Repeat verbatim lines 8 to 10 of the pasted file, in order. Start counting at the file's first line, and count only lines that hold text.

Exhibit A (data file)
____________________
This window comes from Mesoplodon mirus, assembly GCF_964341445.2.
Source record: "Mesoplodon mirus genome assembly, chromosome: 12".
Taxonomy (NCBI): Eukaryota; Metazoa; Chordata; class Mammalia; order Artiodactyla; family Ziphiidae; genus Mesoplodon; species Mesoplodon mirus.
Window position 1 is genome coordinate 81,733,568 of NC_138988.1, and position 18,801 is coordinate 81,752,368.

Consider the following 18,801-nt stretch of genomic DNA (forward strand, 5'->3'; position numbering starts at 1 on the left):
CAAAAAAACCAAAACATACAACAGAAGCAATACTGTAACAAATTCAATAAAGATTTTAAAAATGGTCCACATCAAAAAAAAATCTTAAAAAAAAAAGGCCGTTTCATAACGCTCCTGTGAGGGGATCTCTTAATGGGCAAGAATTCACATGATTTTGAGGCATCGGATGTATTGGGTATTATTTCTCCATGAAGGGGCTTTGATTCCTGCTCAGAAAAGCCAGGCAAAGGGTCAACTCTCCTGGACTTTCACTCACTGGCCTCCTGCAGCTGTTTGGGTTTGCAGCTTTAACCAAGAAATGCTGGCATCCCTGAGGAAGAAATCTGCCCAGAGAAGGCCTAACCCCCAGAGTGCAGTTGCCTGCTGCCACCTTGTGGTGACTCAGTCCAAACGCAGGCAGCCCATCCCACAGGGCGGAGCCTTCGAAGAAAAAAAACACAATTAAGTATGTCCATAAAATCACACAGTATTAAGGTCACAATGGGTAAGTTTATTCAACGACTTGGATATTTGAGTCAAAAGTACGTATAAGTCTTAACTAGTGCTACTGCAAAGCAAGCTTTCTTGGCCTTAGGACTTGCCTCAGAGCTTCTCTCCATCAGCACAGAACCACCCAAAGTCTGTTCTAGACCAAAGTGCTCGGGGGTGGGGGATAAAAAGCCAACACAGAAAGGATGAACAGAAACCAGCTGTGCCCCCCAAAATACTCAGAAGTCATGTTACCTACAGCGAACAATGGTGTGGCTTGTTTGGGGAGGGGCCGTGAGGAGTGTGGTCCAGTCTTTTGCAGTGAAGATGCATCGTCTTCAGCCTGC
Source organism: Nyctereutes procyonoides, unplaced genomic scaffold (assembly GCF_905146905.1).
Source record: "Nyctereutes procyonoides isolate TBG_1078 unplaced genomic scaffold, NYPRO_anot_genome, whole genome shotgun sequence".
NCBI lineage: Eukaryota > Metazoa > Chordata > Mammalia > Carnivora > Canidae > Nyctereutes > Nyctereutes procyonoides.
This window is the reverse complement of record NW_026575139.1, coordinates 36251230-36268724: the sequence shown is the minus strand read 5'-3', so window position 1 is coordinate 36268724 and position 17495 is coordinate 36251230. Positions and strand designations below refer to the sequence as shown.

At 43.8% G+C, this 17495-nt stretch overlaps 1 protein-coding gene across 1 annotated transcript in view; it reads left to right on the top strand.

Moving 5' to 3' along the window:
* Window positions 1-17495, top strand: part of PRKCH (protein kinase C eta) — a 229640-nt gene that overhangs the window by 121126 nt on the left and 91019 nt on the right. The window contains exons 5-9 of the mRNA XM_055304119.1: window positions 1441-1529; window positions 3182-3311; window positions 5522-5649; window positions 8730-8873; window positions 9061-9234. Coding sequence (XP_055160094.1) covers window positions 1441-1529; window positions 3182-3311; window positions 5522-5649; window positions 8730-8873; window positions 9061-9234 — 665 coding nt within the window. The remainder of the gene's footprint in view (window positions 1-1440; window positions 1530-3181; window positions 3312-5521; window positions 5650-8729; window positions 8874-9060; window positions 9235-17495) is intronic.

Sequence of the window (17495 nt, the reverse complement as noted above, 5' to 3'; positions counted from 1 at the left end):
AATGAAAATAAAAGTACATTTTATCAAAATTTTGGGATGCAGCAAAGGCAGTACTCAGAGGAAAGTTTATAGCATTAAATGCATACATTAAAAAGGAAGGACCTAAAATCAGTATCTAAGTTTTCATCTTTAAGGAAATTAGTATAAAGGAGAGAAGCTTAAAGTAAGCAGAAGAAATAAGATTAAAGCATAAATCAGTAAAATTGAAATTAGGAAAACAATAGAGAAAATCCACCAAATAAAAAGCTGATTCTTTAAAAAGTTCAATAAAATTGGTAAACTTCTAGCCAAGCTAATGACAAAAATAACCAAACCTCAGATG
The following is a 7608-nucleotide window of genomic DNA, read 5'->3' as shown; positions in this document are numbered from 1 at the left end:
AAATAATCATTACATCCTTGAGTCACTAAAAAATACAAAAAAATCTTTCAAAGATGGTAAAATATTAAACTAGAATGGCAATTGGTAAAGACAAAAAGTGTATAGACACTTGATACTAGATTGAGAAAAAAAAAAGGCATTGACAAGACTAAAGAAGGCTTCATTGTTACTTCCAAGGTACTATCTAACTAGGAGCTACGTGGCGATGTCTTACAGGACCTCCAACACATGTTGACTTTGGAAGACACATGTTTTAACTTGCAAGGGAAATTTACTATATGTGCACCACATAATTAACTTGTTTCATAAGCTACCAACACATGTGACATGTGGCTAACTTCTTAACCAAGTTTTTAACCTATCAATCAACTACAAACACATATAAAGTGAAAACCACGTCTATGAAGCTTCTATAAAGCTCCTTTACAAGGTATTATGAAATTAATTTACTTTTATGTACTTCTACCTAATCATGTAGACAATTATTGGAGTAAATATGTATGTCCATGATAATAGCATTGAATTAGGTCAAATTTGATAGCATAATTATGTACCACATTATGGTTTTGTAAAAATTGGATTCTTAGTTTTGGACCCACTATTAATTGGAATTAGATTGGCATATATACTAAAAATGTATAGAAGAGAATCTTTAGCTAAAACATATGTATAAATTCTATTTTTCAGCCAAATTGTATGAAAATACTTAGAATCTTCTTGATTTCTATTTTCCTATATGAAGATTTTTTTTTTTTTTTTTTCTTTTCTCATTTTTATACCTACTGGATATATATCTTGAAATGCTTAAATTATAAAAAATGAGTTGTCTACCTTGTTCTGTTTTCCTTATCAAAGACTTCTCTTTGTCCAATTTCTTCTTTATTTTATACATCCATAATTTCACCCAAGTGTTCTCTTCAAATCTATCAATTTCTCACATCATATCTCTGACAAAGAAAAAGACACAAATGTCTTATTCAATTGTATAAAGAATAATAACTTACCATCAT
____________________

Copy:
Source record: "Nyctereutes procyonoides isolate TBG_1078 unplaced genomic scaffold, NYPRO_anot_genome, whole genome shotgun sequence".
NCBI lineage: Eukaryota > Metazoa > Chordata > Mammalia > Carnivora > Canidae > Nyctereutes > Nyctereutes procyonoides.
This window is the reverse complement of record NW_026575139.1, coordinates 36251230-36268724: the sequence shown is the minus strand read 5'-3', so window position 1 is coordinate 36268724 and position 17495 is coordinate 36251230. Positions and strand designations below refer to the sequence as shown.